Bill Clinton: America has 'bought the NRA's theory'

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Story highlights

  • Bill Clinton says the U.S. is at risk for more violence in part because of NRA policies
  • The NRA, he says, believes the public is safer if more people have guns
  • Stand your ground laws are also risky, he says
  • The former president was speaking to CNN's Erin Burnett in New York
Bill Clinton addressed a number of crime and justice issues during a sweeping talk with CNN on Wednesday, including taking on the National Rifle Association and its pro-gun policy.
The former president, in a conversation with CNN's Erin Burnett at the Clinton Global Initiative meeting in New York, lumped together the NRA, stand your ground laws, and people surrounding themselves only with those who agree with them as problems that lead to a more violent climate in the United States.
Clinton, however, rejected the idea that several high-profile cases with apparent racial undertones mean the U.S. is more racist than it was in the past.
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"I think we have enhanced the risks by changing the environment, basically, because it seems we bought the NRA's theory that we would all be safer if everybody in this audience had a gun that was a concealed weapon," Clinton said. "Then if one of them felt threatened by another, they could stand up right here and stand their ground. And we could watch the whole saga unfold. That is what happens."
During the 2013 trial of George Zimmerman, who shot and killed 17-year-old Trayvon Martin in Florida, the NRA stridently advocated to maintain stand your ground laws that allow people to respond with force to would-be attackers.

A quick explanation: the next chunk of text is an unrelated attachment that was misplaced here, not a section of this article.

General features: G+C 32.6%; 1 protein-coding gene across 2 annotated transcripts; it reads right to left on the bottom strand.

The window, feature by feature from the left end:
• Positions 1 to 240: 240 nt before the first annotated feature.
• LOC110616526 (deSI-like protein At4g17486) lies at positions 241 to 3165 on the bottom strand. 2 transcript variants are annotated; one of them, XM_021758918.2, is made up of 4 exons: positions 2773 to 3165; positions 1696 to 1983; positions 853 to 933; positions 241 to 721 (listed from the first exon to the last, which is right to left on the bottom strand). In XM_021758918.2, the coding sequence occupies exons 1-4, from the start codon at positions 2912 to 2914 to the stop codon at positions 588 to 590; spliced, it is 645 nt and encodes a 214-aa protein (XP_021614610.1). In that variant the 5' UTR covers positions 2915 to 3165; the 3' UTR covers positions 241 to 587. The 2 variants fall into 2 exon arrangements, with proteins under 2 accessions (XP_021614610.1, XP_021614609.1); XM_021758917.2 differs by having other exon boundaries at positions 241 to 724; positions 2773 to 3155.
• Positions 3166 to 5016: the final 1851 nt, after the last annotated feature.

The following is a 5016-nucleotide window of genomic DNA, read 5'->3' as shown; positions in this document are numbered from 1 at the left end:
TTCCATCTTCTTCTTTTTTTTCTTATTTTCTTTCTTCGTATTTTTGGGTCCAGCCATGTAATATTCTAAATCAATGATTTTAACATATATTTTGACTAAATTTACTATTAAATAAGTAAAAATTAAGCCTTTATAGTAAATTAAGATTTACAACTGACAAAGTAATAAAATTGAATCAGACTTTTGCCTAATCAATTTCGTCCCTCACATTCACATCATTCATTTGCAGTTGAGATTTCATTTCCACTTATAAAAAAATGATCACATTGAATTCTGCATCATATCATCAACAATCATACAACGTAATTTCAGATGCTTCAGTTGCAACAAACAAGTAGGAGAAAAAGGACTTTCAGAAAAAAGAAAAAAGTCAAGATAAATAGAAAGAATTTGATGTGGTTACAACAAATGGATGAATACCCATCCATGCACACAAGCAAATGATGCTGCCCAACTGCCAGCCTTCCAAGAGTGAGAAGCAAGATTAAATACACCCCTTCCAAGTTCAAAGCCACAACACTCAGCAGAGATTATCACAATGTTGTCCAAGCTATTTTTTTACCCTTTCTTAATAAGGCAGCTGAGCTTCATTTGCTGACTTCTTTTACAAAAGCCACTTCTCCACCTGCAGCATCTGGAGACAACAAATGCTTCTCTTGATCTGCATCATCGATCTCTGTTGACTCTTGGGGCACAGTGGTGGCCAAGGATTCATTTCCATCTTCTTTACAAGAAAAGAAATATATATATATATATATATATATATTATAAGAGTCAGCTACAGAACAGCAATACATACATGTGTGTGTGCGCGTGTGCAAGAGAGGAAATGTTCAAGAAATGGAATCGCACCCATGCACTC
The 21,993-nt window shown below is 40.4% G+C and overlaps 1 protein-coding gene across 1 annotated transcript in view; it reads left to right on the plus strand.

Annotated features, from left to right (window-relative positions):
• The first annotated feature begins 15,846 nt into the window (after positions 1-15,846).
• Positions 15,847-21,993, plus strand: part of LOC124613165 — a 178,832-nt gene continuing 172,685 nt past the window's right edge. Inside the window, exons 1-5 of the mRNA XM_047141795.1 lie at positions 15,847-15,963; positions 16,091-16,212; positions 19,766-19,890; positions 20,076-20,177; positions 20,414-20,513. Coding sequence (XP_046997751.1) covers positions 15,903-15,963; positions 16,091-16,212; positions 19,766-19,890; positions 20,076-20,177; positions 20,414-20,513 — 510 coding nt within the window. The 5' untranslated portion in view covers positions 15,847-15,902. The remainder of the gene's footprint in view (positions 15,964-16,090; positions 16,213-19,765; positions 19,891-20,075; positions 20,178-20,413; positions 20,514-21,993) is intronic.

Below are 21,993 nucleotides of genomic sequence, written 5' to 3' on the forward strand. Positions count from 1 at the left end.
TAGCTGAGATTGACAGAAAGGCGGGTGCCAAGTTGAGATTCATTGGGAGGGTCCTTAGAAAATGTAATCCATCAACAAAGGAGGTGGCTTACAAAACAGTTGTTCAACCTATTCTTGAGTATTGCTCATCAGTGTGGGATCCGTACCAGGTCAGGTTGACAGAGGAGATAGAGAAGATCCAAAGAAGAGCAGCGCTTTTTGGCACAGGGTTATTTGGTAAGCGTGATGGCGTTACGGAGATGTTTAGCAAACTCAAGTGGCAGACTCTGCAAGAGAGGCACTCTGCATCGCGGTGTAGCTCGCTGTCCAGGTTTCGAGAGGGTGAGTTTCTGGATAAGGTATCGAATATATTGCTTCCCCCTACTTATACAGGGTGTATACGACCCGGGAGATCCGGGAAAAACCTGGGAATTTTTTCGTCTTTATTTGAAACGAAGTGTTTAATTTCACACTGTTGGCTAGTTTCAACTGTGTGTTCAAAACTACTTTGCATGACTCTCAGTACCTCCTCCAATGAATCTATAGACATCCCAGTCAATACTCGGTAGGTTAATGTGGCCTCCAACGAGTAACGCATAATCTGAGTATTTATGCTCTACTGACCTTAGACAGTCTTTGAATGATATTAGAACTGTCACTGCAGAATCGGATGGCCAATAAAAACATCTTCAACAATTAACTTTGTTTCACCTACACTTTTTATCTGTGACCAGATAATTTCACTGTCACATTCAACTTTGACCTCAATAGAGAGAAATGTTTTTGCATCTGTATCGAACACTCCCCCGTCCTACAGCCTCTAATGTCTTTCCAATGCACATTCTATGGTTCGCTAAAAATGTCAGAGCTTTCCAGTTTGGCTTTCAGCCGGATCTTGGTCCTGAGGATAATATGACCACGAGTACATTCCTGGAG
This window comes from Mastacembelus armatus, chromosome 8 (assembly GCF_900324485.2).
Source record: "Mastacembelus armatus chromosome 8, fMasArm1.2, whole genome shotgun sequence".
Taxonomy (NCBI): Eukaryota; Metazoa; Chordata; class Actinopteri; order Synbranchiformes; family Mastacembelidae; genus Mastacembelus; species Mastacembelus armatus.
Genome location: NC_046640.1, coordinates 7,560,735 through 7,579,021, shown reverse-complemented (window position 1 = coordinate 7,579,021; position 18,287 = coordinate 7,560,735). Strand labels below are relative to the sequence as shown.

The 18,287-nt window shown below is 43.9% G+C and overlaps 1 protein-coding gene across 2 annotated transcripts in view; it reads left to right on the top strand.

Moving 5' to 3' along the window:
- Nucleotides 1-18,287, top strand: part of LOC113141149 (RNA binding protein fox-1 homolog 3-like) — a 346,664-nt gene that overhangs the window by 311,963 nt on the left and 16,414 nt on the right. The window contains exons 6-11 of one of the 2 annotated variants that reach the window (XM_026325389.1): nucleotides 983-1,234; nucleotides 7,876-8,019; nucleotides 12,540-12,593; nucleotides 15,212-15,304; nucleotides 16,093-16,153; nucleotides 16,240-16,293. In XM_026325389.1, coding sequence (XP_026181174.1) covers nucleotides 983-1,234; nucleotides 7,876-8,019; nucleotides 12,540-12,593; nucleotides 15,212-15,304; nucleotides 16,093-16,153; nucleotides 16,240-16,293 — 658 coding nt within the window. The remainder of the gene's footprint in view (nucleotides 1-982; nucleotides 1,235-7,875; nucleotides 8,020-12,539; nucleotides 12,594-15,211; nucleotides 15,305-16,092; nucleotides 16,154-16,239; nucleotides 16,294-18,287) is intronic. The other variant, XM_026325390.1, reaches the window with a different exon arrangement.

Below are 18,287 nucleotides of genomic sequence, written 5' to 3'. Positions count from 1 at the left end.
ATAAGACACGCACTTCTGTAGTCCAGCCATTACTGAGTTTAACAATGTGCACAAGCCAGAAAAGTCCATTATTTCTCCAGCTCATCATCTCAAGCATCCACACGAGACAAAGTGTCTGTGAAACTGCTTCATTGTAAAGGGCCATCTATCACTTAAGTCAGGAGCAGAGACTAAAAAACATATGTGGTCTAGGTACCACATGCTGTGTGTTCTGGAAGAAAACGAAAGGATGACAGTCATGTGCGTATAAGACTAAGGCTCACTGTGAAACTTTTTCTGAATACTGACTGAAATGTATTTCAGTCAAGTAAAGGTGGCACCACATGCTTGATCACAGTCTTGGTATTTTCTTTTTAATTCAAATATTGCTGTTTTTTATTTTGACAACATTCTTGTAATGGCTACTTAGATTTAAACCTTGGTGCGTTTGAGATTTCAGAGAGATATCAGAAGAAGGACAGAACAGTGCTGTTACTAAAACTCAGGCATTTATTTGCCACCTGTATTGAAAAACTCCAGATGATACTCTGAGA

A jury acquitted Zimmerman of second-degree murder and manslaughter charges in Martin's death in 2013. The case captured the nation's attention and raised a number of question about race.
The Zimmerman trial wasn't the only case involving race that Clinton addressed on Wednesday.
Clinton pointed out that the more recent shooting of an unarmed teen in Ferguson, Missouri, ignited similar concerns about race and the law. Overnight on Wednesday the city broke into protests again over the shooting of 18-year-old Michael Brown by Officer Darren Wilson.
Wilson has not been arrested, but a grand jury in Missouri has taken the Brown case.
Clinton said one of the primary problems in Ferguson was that the city's police force and political leadership did not reflect the population.
"You can't have a community that is more than two-thirds African-American where only one in six city council people are African-American and only three out of 60-plus police are African-American," Clinton said. "You've got to have some effort to have ties to the community."
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Although Clinton said that while cases like Zimmerman and Ferguson do not mean the country is becoming more racist, he did express concern that the country is "playing with [racism's] darker possibilities."
"I actually think we're less racist, less sexist, less homophobic than we used to be," Clinton said. "I think our big problem today is we don't want to be around anybody who disagrees with us. And I think that in some ways can be the worst silo of all to be held up in."
The former president later added, "I think whenever people are insecure, they tend to return to home base psychologically. We tend to want to be with our own, however we define that. ... I think that's what is really at the root of many of our problems today."